Let’s talk about the “Sephora bullies.” I realize that’s a great way to lose half the readership (“What’s a Sephora? Why does she think I care? It’s probably liberal; where’s my Cryptoquote?”)

Let me explain. “Sephora bullies” refers to the toxic trend of preteen girls storming the mall staple beauty store to trash makeup samples, berate the clerks trying to rein them in and generally behaving like, well, the children they are.

Still there? Then you should know there are also “Sephora brats” which refers to the same preteen demo (think ages 9-12) casually dropping hundreds of their parents’ dollars on Drunk Elephant brand creams, hydration masks and plumping lip glosses, for instance. Who hasn’t seen the viral clip about the little girl shopping at Sephora recently who pouted, loudly, when her mom made her keep her skin care and fragrance purchases to $500 instead of the $900 she had hoped for? When told she had three of one product, her response was chilling: “I know.”

As someone who only buys Clinique when there’s a free gift with purchase, this last is foreign to me. That said, I don’t usually pounce on the young folk for behaving badly because, unlike many in my Boomer generation, I actually remember doing the same stupid stuff – or a primitive iteration of it. The big difference of course being there was no social media to record our foolishness and for that we should be enormously grateful.

Sephora, with its trademark black and white mini bags and solid commitment to never greeting anyone over 50 when they enter the store, must be wondering why this is happening. I mean, nobody says “Ulta bullies” or “Ulta brats.” Where is the fairness in that? I dunno. But I do know when I walk into Ulta they greet me with a face that looks more “We’re glad you’re here” and less “Ugh, we don’t even SELL laxatives.”

Sorry; it’s my personal experience. Perhaps yours is different. Truth is, I can’t even get Chico’s to greet me. CHICO’S!!!!! Could it be my resting B-face? My “I’m just here for the sales rack in the waaaaay back of the store” vibe? That’s fair.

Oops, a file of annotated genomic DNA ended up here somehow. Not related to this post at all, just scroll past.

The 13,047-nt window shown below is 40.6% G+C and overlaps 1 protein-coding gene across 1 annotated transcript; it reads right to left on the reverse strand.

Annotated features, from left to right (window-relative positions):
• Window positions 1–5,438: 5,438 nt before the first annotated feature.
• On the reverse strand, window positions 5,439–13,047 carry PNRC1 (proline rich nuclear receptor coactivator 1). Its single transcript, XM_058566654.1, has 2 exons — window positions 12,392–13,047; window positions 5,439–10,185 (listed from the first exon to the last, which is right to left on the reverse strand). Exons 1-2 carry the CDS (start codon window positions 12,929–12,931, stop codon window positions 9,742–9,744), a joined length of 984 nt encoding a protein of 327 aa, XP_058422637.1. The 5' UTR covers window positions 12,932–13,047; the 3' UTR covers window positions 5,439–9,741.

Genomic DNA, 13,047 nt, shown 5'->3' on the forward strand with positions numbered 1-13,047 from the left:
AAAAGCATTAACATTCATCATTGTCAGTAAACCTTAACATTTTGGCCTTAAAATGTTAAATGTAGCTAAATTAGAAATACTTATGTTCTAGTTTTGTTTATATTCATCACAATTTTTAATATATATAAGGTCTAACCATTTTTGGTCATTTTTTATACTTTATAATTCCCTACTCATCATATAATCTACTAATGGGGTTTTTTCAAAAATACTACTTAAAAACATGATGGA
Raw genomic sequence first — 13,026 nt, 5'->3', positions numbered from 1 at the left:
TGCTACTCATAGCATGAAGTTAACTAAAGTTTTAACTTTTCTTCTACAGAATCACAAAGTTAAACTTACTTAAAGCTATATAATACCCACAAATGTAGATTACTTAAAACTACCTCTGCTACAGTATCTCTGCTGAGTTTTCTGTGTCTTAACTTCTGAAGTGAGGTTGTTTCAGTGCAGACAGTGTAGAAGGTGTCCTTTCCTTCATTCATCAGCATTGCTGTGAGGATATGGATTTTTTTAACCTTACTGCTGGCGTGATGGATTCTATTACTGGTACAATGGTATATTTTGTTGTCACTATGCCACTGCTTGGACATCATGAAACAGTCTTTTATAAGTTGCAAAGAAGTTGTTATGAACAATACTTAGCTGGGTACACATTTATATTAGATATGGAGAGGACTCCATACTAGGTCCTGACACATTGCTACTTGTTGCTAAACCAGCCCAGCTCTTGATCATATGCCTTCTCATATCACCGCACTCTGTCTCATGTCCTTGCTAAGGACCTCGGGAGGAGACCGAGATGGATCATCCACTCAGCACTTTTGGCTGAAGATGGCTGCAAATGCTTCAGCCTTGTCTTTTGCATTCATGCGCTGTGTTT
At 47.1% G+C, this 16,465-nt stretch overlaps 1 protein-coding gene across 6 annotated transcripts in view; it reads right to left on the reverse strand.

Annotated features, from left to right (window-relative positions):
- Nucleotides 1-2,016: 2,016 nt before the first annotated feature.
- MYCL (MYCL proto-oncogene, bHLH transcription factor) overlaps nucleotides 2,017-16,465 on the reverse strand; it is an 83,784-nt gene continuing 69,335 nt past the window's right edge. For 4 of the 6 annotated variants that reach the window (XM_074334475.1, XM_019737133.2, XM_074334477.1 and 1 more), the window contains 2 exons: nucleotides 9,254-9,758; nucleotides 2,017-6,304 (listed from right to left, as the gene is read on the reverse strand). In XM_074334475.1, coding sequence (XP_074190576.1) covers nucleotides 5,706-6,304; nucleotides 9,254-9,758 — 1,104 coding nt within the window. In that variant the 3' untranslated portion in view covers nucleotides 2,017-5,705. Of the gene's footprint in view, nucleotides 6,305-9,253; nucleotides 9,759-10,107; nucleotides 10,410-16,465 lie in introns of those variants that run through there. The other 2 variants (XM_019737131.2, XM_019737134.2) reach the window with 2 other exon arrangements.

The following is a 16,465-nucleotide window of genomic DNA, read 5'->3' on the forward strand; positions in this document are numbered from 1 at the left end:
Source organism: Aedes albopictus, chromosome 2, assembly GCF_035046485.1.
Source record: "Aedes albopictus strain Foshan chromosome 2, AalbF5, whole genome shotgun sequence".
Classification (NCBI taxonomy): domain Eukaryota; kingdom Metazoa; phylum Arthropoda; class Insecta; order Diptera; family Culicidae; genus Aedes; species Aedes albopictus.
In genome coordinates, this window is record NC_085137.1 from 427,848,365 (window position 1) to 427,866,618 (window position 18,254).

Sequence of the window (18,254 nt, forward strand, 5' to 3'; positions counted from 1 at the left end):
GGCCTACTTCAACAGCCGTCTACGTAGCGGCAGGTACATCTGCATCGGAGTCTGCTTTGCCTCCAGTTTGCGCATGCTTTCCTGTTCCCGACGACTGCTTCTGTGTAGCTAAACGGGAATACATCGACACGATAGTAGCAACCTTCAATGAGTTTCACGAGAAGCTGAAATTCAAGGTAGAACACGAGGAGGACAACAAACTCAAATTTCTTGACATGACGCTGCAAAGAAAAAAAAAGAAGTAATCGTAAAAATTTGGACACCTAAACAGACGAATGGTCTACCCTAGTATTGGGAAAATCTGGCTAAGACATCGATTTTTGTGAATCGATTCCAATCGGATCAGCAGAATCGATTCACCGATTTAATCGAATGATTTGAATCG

To be clear, Sephora didn’t ask for any of this. They were humming along peddling mid-level to higher end cosmetics and hair care products for years without incident. Little did they know their stores would be gut-punched by packs of marauding preteen girls bent on testing the latest TikTok influencers’ reccs. Yes, TikTok. Despite its clumsy, hyper-defensive ad campaign acting like it’s going to, like, totally cure cancer or some stuff someday, TikTok continues to spawn too much bad behavior and stupid stunts. Normalizing beauty vandalism is just part of the problem.

I don’t blame the beauty “influencers” with their endless makeup tutorials. Many are helpful and fun to watch and were never intended for a pre-teen audience. But the kids were watching and now 9-year-olds are fluent in concealers and pore minimizers.

The parents that are the problem, of course. They need to, well, parent. Here’s a suggestion on how to handle your aspiring young hooligan.

Parent: “Going to Sephora with your pals?”

Daughter: “Yeah.”

Parent: “Hey! Did you know you can get an oozing lip fungus from those product testers? You can go blind from shared eyeshadow, too. Thousands of dirty hands have touched them. And the lotions? They’re so contaminated by all those people trying them if you use that stuff your skin will drip off your bones like queso dip. They’re making a “Final Destination” movie about it…”

Here’s a suggested “Sephora brat” script:

Daughter: “Mom, I’m going to Sephora so I need $250 for some lip plumpers, a perfume that makes me smell like Hailey Beiber and anti-aging serum.”

Parent: “Hahahahahahahahhahaha! Here’s ten bucks for Claire’s. Enjoy!”

Problem solved.